After announcing the sessions, participants hang them on the Open Space "Marketplace." The marketplace is the agenda and schedule.
Once the session announcements are over, the Open Space begins. Participants then choose which sessions they would like to attend. Open Space Technology has five "principles" and one "law." The five principles are: Whoever comes are the right people. Whenever it starts is the right time. Wherever it happens is the right place. Whatever happens is the only thing that could have happened. And when it's over, it's over. The one "law" is the law of two feet: if at any point during our time together you find yourself neither learning from nor contributing to the discussion, use your two feet and go someplace else. At the end of the day, participants come back together to share moments of the day.
A small corner of the Open Space room is reserved for ancestral skills. This is a place to share, teach, and practice natural hand crafts. While dialogue and conversation are the central themes of this conference, not ancestral skills (check out our summer gathering Echoes in Time for a focused week of skills building), we offer this space as a way of grounding our dialogue through handwork. Come relax and work on a project, share something you are working on, or teach a mini skills session.
Our Open Space Facilitator
Diana Larsen is coauthor of Liftoff: Launching Agile Teams and Projects; Agile Retrospectives: Making Good Teams Great; and Quickstart Guide to the Five Rules for Accelerated Learning; as well as co-originator of the Agile Fluency™ Model. Diana delivers inspiring conference keynote talks and facilitates productive Open Space Technology events. As a volunteer, she contributes as a leader with Agile Alliance, Organization Design Forum, Agile Open Northwest, and the Agile Open Initiative. As a founding partner of FutureWorks Consulting, she leads the practice area for Agile software development, team leadership, and Agile transitions. FutureWorks Consulting contributes to the growth of workplaces where people say, “I love my work; this is the best job ever!” As a founding member of the Agile Fluency Project, Diana delivers ways to chart a course for teams, create alignment with management, and secure organizational support for continuous learning and improvement.
This year we are introducing Field Classes as a part of the conference. Field Classes will happen on Sunday morning and consist of a 2.5-hour class from 9 am to 11:30 am, held off site but nearby. The theme of these classes is “Agents of Regeneration.” How can humans create regenerative systems across a wide range of places, from home scale to private property to public land? We will offer a variety of planting and restoration programs within the St. Johns neighborhood.
CLASSES TBA: COMING SOON!
6:00 pm - Opening and Social Networking Facilitation
7:00 pm - Lightning Rounds
8:00 pm - Keynote with Q&A
9:00 am - Open Space Agenda Creation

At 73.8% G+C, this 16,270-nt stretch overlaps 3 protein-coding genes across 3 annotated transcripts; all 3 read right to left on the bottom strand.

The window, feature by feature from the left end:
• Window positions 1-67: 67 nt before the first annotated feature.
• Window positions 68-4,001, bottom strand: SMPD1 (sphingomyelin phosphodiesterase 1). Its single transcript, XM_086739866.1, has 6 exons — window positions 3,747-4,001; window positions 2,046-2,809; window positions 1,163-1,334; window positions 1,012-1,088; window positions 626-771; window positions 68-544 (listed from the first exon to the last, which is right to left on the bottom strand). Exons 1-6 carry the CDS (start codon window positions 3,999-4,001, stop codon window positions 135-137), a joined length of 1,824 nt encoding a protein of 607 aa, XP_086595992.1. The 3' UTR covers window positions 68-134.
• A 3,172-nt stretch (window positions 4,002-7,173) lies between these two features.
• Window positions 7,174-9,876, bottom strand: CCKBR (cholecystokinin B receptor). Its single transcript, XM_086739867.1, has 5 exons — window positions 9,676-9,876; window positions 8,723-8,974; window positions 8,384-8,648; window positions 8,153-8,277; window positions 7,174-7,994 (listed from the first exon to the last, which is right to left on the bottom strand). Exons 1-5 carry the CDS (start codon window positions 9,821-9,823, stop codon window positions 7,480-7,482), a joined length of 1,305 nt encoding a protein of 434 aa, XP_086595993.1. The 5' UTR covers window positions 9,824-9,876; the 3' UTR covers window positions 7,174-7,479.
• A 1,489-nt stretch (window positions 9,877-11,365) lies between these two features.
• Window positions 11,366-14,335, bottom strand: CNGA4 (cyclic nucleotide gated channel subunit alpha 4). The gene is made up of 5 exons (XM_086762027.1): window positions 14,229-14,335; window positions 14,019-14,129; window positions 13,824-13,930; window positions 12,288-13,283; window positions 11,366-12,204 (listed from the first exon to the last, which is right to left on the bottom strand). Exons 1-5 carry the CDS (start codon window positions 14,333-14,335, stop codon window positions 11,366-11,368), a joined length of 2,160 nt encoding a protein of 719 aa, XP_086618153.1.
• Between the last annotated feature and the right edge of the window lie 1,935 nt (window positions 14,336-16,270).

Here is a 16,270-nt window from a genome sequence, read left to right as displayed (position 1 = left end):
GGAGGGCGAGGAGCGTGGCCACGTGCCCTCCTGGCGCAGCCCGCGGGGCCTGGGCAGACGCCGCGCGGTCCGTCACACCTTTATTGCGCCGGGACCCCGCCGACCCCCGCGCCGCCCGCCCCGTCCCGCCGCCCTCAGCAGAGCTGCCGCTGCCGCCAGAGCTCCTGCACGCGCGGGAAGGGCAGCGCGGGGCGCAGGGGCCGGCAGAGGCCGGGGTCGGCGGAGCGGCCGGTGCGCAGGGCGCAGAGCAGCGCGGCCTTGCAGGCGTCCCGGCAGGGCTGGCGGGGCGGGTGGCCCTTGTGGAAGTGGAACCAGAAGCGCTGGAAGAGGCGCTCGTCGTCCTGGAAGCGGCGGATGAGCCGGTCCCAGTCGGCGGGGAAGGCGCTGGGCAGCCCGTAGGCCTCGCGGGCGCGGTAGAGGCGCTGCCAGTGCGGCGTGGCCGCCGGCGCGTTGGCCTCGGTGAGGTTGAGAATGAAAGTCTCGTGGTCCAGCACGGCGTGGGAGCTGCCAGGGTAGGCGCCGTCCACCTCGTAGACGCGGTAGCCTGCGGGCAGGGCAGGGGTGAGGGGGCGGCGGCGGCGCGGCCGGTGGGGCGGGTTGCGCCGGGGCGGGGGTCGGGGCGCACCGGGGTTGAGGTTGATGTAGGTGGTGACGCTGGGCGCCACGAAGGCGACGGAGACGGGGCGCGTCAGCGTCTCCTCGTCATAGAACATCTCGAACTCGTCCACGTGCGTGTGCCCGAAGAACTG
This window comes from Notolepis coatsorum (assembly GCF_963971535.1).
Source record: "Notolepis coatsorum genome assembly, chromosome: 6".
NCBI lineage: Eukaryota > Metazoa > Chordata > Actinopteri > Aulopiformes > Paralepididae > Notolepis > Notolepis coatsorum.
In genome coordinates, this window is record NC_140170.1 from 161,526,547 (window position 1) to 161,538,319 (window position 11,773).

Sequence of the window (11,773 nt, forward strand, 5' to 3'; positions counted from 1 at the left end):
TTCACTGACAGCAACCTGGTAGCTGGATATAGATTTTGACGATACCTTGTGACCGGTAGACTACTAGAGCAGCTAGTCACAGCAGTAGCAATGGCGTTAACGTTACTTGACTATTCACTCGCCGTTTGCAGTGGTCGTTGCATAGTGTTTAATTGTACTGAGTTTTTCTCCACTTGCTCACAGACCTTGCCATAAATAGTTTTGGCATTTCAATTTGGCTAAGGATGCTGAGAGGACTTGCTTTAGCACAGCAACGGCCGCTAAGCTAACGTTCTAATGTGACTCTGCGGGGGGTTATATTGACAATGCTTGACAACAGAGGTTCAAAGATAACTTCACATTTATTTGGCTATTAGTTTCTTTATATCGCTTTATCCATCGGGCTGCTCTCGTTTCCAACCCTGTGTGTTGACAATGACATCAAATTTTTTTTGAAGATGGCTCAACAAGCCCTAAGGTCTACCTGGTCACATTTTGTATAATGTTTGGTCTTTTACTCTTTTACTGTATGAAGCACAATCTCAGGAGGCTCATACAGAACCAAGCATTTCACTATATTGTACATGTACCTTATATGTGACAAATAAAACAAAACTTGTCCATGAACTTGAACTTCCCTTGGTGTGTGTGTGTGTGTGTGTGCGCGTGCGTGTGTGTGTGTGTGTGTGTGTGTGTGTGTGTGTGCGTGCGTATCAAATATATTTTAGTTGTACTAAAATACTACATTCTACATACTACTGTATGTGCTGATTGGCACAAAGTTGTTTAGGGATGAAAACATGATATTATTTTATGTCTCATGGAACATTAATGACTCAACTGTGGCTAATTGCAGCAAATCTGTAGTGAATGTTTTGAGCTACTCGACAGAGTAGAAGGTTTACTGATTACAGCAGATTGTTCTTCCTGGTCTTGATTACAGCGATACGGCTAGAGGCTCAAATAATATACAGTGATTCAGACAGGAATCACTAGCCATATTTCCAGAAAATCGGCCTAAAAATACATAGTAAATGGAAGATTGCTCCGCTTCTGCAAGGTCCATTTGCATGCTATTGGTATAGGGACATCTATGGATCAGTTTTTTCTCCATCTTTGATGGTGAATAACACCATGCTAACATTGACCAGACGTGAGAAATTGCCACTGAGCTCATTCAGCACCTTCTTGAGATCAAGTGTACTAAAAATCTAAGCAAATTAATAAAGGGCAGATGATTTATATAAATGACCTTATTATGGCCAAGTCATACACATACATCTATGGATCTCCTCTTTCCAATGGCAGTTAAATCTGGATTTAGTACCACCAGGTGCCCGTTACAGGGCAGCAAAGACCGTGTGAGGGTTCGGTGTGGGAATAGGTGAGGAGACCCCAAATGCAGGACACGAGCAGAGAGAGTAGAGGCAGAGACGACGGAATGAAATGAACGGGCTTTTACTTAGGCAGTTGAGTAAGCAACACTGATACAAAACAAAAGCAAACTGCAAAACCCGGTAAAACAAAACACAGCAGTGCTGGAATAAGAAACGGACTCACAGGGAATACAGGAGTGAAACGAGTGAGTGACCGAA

10:00 am - Open Space Session #1
12:00 pm - Lunch
1:30 pm - Open Space Session #2
2:30 pm - Open Space Session #3
3:30 pm - Open Space Session #4
4:30 pm - Open Space Daily Debrief
9:00 am - Field Classes
11:30 am - Lunch
1:00 pm - Open Space Session #5
2:00 pm - Open Space Session #6
3:00 pm - Open Space Session #7
4:00 pm - Open Space Debrief
4:30 pm - Closing Circle
Childcare is available for children ages 5–11. The fee for childcare is $95. This covers the Saturday and Sunday portion of the conference only. To register for childcare, please see our registration page.
"Nowhere else in my world are people having the conversations that people at Rewild are having. This is not because people aren't dying to talk about these topics but because the conditions haven't been created in enough spaces. Environmental education that doesn't address the inner violence of colonial culture won't get past mere skills, and we can't simply bow-drill our way out of modern problems. I left the conference feeling a grounding sense of awe and gratitude—something truly special happened this weekend and I only wish we didn't have to wait another year to gather like this again." - Colleen
"The conference left me feeling inspired and connected to a large base of people working on radical change in our world. The culture was supportive and exploratory, with so much room for our human cracks. I felt encouraged at the way people listened and shared openly, allowing the depths of what we truly care about to be seen." - Heron
"What an amazing weekend! The simplicity and power of the open space format allowed for our individual and collective brilliance and inquiries to steer us. It was humbling to both contribute and listen to the intellect, heart, skills, songs, and stories of our community. I came home full of a richness of practical next steps, inspiration, and new friendships. I am so grateful to have attended and already added next year's dates to my calendar." - Leah
"The Rewilding Conference provides a truly unique chance to provoke thought and inspiration while nurturing mutual opportunity and community connection. This brilliant band of folks brave enough to peek through the looking glass are a hoot to boot! I am already looking forward to next year, and I am a serial conference avoider...THANK YOU!" - Rose
"How wonderful to gather people together for rich dialogue around rewilding and how to create that tangibly in all our spheres. Together we can shift our collective reality towards a wild and connected future." - Kim
This event is hosted by Rewild Portland, a 501(c)(3) nonprofit organization. We do not have investors who make money from this event. Any money earned goes back into our mission to create cultural and environmental resilience through the education of earth-based arts, traditions, and technologies. Click here to learn more about our organization and our values.